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C59. Pair of White Delft Milking Groups
Delft, circa 1770
Modeled standing affronté with slightly turned heads, and being milked by a seated lad or a maid wearing a round broad-brimmed hat, on a high chamfered rectangular base with a serpentine front.
Heights: 17.8 cm. (7 in.)
Faience with an undecorated white tin glaze was first produced in Italy around 1550. Primarily dishes and other large vessels, the ilk became known as ‘bianchi di Faenza’, and eventually simple objects such as plates, jugs or bowls, were made in serial production to serve as affordable utilitarian wares. It is likely that from the late sixteenth century onwards, the Delft potters produced white tin-glazed wares after the Italian prototypes.
Research and discussions continue as to whether many of the white-glazed and unpainted groups, such as the present pair of cows with milkers, were cold-painted after their production, perhaps outside of the factory, and that this unfired and thus relatively perishable form of decoration might either have worn off or have been removed intentionally for aesthetic reasons at a later date (see D.F. Lunsingh Scheurleer Delft. Niederländische Fayence 1984, p. 80; and D.F. Lunsingh Scheurleer, Wit Delfts 1970). On the other hand, it can be assumed that white-glazed, unpainted objects were produced specifically as more affordable alternatives to the more labor intensive, and thus more costly, decorated examples.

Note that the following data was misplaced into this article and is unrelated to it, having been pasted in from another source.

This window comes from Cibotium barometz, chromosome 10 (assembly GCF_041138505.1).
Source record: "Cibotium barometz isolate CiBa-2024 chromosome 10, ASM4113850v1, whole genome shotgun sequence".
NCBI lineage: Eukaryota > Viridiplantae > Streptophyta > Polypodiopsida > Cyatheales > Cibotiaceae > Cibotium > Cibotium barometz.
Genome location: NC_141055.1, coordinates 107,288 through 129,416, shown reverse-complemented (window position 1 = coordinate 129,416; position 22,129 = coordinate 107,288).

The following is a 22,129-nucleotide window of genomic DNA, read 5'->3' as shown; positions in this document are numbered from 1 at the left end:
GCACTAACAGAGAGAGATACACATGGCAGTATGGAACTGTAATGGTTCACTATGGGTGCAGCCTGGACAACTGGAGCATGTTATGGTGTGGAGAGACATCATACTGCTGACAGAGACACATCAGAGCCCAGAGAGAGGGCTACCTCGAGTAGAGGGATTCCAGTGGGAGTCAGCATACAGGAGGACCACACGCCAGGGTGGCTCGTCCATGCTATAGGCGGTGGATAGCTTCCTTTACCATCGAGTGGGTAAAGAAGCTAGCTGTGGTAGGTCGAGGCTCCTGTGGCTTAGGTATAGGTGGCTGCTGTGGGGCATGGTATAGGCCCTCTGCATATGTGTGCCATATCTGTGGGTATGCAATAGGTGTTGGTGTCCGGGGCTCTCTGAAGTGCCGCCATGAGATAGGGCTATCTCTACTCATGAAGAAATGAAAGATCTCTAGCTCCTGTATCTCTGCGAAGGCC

For a more recent comprehensive study on white Delftware, see Barbara Verspuij, “Wit Delfts Aardewerk”, 2 volumes, unpublished MA-thesis, Leiden (Leiden University) 2008, who includes a discussion of the various models of cows in white Delftware, vol. 2, pp. 573-605.
A comparable pair of white Delft cows, but accompanied by calves, is illustrated in Aronson 2008, p. 105, no. 74.
Probably J.F.H.H. Beekhuizen, Amsterdam